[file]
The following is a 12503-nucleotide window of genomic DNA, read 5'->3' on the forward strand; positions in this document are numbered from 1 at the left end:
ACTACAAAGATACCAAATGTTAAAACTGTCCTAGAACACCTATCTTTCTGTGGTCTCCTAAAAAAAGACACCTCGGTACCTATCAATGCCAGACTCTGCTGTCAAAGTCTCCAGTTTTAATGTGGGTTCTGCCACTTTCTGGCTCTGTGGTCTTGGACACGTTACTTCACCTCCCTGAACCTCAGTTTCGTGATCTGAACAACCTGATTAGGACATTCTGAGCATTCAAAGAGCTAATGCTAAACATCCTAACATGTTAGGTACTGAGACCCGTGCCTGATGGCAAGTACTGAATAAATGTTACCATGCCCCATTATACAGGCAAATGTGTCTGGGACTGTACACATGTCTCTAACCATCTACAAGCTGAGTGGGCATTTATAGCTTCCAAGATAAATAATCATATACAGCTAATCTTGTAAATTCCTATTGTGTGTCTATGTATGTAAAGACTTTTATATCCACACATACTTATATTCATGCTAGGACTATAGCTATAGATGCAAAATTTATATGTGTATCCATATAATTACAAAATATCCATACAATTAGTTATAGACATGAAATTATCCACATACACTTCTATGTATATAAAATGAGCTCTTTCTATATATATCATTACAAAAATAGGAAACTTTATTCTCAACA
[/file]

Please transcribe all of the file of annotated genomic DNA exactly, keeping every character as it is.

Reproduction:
The following is a 12503-nucleotide window of genomic DNA, read 5'->3' on the forward strand; positions in this document are numbered from 1 at the left end:
ACTACAAAGATACCAAATGTTAAAACTGTCCTAGAACACCTATCTTTCTGTGGTCTCCTAAAAAAAGACACCTCGGTACCTATCAATGCCAGACTCTGCTGTCAAAGTCTCCAGTTTTAATGTGGGTTCTGCCACTTTCTGGCTCTGTGGTCTTGGACACGTTACTTCACCTCCCTGAACCTCAGTTTCGTGATCTGAACAACCTGATTAGGACATTCTGAGCATTCAAAGAGCTAATGCTAAACATCCTAACATGTTAGGTACTGAGACCCGTGCCTGATGGCAAGTACTGAATAAATGTTACCATGCCCCATTATACAGGCAAATGTGTCTGGGACTGTACACATGTCTCTAACCATCTACAAGCTGAGTGGGCATTTATAGCTTCCAAGATAAATAATCATATACAGCTAATCTTGTAAATTCCTATTGTGTGTCTATGTATGTAAAGACTTTTATATCCACACATACTTATATTCATGCTAGGACTATAGCTATAGATGCAAAATTTATATGTGTATCCATATAATTACAAAATATCCATACAATTAGTTATAGACATGAAATTATCCACATACACTTCTATGTATATAAAATGAGCTCTTTCTATATATATCATTACAAAAATAGGAAACTTTATTCTCAACA